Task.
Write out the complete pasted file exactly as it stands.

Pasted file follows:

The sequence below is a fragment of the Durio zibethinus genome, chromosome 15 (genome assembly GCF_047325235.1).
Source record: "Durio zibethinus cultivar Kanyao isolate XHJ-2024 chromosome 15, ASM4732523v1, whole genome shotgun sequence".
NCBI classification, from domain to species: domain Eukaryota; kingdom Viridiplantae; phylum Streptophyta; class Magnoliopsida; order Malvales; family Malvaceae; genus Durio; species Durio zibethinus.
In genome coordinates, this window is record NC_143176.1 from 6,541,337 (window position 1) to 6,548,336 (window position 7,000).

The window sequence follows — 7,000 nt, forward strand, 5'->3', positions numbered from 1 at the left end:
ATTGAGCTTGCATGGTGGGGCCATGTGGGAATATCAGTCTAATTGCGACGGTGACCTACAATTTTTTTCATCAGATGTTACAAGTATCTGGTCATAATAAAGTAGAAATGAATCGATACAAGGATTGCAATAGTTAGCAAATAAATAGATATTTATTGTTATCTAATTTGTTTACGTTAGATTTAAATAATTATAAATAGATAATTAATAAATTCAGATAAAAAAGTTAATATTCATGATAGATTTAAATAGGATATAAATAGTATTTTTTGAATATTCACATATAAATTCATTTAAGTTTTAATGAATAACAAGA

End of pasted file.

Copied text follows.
The sequence below is a fragment of the Durio zibethinus genome, chromosome 15 (genome assembly GCF_047325235.1).
Source record: "Durio zibethinus cultivar Kanyao isolate XHJ-2024 chromosome 15, ASM4732523v1, whole genome shotgun sequence".
NCBI classification, from domain to species: domain Eukaryota; kingdom Viridiplantae; phylum Streptophyta; class Magnoliopsida; order Malvales; family Malvaceae; genus Durio; species Durio zibethinus.
In genome coordinates, this window is record NC_143176.1 from 6,541,337 (window position 1) to 6,548,336 (window position 7,000).

The window sequence follows — 7,000 nt, forward strand, 5'->3', positions numbered from 1 at the left end:
ATTGAGCTTGCATGGTGGGGCCATGTGGGAATATCAGTCTAATTGCGACGGTGACCTACAATTTTTTTCATCAGATGTTACAAGTATCTGGTCATAATAAAGTAGAAATGAATCGATACAAGGATTGCAATAGTTAGCAAATAAATAGATATTTATTGTTATCTAATTTGTTTACGTTAGATTTAAATAATTATAAATAGATAATTAATAAATTCAGATAAAAAAGTTAATATTCATGATAGATTTAAATAGGATATAAATAGTATTTTTTGAATATTCACATATAAATTCATTTAAGTTTTAATGAATAACAAGA